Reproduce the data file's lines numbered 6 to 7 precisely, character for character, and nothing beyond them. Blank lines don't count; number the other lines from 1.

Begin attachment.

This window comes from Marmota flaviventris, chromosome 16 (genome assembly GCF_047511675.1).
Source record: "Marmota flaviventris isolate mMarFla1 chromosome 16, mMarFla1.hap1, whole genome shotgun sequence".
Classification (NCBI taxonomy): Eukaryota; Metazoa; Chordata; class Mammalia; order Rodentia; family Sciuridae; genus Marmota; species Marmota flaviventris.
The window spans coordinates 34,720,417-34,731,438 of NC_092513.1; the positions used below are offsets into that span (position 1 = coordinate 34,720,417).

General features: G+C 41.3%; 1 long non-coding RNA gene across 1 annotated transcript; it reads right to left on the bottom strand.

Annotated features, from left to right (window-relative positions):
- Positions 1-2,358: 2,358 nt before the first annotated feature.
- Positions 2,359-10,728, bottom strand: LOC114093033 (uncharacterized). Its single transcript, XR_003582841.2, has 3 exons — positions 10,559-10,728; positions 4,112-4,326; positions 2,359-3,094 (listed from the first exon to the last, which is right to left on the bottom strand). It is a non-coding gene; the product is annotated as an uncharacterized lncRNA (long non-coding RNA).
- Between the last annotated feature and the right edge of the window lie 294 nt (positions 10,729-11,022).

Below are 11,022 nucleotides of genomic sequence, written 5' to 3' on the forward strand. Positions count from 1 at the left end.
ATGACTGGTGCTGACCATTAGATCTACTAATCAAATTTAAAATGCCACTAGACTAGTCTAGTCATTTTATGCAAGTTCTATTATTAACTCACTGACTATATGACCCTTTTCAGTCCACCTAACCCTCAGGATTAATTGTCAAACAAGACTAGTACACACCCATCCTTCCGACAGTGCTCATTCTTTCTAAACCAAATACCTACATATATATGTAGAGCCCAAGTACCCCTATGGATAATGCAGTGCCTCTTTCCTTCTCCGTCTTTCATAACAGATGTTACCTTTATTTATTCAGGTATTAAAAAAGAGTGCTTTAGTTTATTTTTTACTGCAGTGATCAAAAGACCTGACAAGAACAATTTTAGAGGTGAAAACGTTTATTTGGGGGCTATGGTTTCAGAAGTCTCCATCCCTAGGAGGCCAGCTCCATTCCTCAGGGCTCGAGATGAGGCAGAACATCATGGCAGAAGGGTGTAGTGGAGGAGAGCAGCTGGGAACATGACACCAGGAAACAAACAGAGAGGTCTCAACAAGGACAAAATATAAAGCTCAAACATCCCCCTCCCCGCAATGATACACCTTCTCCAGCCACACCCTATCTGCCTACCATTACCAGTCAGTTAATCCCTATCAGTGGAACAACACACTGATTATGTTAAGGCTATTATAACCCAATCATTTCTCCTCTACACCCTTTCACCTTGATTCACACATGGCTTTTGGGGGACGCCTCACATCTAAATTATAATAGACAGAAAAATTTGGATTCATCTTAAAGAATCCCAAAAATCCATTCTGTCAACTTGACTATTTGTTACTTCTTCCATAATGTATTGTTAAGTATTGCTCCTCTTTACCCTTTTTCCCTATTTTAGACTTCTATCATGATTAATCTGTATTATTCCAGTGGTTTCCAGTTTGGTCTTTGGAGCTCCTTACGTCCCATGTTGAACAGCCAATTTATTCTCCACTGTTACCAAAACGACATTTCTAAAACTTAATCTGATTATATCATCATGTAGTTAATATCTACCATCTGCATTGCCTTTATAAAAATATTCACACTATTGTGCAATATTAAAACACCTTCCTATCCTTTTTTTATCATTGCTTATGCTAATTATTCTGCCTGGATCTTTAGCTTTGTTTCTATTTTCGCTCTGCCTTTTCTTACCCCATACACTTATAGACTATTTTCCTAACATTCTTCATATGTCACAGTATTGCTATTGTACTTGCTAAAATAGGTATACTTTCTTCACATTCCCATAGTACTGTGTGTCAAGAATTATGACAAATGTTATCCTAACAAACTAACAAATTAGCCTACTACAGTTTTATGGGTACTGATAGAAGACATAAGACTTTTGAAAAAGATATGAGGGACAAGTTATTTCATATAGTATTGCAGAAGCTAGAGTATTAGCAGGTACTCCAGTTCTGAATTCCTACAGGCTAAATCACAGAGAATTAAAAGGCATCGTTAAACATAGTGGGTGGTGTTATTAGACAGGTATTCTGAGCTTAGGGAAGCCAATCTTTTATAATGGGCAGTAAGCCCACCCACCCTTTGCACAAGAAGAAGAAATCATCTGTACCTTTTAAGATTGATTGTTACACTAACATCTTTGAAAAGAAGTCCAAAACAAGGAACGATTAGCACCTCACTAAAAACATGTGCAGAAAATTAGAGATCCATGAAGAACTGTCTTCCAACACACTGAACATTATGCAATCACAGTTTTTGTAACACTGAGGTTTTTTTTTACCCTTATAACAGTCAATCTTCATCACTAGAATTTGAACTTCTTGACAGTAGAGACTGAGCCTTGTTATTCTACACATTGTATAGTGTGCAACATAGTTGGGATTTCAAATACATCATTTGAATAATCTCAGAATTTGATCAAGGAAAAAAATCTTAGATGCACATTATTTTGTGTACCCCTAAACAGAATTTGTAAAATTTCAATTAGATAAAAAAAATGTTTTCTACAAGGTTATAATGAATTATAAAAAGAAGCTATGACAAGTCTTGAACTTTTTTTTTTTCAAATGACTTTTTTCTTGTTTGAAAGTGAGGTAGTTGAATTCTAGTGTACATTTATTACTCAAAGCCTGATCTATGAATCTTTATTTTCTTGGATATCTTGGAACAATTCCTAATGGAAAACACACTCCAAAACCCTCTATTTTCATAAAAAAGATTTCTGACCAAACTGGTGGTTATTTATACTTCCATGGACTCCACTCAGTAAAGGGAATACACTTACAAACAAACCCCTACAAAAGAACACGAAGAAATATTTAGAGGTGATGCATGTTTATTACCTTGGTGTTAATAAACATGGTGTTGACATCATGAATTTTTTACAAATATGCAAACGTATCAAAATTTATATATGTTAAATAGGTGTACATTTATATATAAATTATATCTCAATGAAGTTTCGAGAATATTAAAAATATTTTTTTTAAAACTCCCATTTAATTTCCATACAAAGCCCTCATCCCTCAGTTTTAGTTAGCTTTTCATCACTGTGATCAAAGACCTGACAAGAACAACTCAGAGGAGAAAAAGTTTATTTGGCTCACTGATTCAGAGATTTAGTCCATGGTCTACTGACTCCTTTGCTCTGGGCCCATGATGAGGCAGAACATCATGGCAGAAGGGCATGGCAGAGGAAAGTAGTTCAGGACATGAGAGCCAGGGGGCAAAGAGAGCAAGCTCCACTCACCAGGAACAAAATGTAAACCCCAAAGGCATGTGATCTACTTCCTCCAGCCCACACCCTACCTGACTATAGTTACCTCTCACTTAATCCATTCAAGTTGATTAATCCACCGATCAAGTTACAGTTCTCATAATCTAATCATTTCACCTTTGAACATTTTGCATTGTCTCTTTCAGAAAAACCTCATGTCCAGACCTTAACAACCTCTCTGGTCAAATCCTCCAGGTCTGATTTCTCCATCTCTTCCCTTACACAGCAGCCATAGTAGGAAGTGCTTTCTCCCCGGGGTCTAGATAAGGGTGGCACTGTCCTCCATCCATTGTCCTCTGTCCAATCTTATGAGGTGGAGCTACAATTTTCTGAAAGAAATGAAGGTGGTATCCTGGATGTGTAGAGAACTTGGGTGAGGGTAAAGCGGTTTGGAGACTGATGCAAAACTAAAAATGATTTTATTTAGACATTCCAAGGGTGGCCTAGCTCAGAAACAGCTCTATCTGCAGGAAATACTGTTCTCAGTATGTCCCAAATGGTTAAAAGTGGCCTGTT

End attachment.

Annotated features, from left to right (window-relative positions):
- Positions 1-2,358: 2,358 nt before the first annotated feature.